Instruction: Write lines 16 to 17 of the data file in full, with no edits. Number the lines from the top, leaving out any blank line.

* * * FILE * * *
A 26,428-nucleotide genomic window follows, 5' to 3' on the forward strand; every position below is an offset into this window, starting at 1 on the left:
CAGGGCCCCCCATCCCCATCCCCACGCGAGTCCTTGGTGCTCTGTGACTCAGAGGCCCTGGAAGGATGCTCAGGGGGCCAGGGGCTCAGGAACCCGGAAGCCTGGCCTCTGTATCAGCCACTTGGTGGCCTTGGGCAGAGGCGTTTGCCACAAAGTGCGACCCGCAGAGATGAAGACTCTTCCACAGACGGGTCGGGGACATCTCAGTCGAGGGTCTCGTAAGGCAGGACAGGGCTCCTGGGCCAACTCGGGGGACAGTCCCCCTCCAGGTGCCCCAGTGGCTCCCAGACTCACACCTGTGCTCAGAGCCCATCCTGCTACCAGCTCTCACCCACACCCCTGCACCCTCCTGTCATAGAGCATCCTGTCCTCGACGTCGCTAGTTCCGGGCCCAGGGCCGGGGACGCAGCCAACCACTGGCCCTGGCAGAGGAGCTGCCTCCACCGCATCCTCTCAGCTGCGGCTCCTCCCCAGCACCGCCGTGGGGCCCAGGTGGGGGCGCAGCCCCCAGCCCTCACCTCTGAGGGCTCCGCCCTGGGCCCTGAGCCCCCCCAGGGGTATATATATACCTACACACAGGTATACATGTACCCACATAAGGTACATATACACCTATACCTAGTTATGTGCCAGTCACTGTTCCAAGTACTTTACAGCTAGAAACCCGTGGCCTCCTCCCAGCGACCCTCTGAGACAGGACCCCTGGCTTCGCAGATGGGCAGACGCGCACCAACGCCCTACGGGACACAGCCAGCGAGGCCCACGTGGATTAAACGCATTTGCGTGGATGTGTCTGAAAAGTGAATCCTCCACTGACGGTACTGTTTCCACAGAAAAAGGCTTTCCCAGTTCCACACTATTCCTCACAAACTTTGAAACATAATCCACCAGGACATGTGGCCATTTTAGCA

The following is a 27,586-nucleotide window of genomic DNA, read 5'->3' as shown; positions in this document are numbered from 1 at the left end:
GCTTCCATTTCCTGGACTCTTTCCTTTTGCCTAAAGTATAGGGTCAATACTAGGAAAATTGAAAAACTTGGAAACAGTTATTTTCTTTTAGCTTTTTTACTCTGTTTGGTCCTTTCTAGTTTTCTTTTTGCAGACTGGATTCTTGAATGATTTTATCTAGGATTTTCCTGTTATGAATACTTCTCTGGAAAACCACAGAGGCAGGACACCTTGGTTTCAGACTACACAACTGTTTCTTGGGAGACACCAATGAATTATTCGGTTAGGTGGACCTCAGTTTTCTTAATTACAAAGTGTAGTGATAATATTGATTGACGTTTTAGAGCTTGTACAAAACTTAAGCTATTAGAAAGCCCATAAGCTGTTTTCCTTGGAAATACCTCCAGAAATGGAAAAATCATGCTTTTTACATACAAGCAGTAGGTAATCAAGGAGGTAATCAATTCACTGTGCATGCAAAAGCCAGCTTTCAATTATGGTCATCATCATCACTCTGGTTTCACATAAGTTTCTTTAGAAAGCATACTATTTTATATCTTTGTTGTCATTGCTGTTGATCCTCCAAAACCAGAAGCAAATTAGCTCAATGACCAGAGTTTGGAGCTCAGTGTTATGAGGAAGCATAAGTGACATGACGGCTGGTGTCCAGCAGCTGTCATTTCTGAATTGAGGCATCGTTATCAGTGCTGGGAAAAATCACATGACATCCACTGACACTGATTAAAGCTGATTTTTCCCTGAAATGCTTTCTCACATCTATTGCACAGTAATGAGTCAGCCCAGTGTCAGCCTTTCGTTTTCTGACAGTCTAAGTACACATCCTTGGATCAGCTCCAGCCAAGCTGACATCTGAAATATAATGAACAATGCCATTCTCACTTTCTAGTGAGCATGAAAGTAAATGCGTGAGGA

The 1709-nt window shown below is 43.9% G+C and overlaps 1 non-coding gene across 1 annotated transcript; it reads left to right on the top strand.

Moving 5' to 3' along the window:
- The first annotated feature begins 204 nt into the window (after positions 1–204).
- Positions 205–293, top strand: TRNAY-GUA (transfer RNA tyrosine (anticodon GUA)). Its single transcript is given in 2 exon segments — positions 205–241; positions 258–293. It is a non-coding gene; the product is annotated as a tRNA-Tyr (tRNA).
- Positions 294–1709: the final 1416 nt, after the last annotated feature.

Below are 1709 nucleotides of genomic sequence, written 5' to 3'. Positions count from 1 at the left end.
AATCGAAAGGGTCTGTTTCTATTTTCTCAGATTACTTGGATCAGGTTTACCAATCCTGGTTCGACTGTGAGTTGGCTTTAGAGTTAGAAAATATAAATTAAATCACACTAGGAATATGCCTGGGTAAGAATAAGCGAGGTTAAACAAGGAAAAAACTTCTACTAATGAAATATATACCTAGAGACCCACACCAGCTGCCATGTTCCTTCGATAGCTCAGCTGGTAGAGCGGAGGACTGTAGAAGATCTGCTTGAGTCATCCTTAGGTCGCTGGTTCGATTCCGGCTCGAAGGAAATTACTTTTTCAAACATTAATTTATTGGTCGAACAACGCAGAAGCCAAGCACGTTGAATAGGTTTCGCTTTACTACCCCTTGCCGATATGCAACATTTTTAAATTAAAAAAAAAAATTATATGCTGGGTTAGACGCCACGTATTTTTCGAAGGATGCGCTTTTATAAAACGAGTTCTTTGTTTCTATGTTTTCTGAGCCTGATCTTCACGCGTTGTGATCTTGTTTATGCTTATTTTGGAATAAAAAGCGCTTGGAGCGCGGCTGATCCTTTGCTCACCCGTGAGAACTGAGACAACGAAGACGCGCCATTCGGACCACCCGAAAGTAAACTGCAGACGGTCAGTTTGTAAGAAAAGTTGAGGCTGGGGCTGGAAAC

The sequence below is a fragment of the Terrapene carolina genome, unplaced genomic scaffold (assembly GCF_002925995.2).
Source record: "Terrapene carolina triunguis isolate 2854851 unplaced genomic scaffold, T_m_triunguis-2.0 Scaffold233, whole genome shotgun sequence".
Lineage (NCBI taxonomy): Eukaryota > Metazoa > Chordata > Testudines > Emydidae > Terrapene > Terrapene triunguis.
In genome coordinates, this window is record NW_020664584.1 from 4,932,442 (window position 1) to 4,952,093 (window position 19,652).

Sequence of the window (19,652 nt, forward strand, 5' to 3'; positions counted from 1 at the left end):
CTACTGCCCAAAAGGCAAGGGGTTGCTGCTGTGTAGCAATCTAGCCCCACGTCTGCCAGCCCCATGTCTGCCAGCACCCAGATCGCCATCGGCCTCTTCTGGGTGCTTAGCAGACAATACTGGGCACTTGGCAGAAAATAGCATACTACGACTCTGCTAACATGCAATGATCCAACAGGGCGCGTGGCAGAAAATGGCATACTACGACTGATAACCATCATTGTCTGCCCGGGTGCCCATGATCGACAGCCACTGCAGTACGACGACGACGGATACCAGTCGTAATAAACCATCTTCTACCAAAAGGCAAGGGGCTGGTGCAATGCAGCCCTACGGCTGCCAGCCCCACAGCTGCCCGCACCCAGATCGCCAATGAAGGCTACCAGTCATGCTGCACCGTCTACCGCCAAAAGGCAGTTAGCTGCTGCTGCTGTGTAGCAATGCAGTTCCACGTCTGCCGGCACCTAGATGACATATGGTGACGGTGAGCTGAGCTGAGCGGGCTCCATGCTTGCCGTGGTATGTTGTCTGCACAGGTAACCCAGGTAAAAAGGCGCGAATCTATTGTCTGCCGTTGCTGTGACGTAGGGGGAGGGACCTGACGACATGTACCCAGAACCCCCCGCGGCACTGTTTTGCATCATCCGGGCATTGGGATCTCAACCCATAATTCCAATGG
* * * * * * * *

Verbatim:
Sequence of the window (19,652 nt, forward strand, 5' to 3'; positions counted from 1 at the left end):
CTACTGCCCAAAAGGCAAGGGGTTGCTGCTGTGTAGCAATCTAGCCCCACGTCTGCCAGCCCCATGTCTGCCAGCACCCAGATCGCCATCGGCCTCTTCTGGGTGCTTAGCAGACAATACTGGGCACTTGGCAGAAAATAGCATACTACGACTCTGCTAACATGCAATGATCCAACAGGGCGCGTGGCAGAAAATGGCATACTACGACTGATAACCATCATTGTCTGCCCGGGTGCCCATGATCGACAGCCACTGCAGTACGACGACGACGGATACCAGTCGTAATAAACCATCTTCTACCAAAAGGCAAGGGGCTGGTGCAATGCAGCCCTACGGCTGCCAGCCCCACAGCTGCCCGCACCCAGATCGCCAATGAAGGCTACCAGTCATGCTGCACCGTCTACCGCCAAAAGGCAGTTAGCTGCTGCTGCTGTGTAGCAATGCAGTTCCACGTCTGCCGGCACCTAGATGACATATGGTGACGGTGAGCTGAGCTGAGCGGGCTCCATGCTTGCCGTGGTATGTTGTCTGCACAGGTAACCCAGGTAAAAAGGCGCGAATCTATTGTCTGCCGTTGCTGTGACGTAGGGGGAGGGACCTGACGACATGTACCCAGAACCCCCCGCGGCACTGTTTTGCATCATCCGGGCATTGGGATCTCAACCCATAATTCCAATGG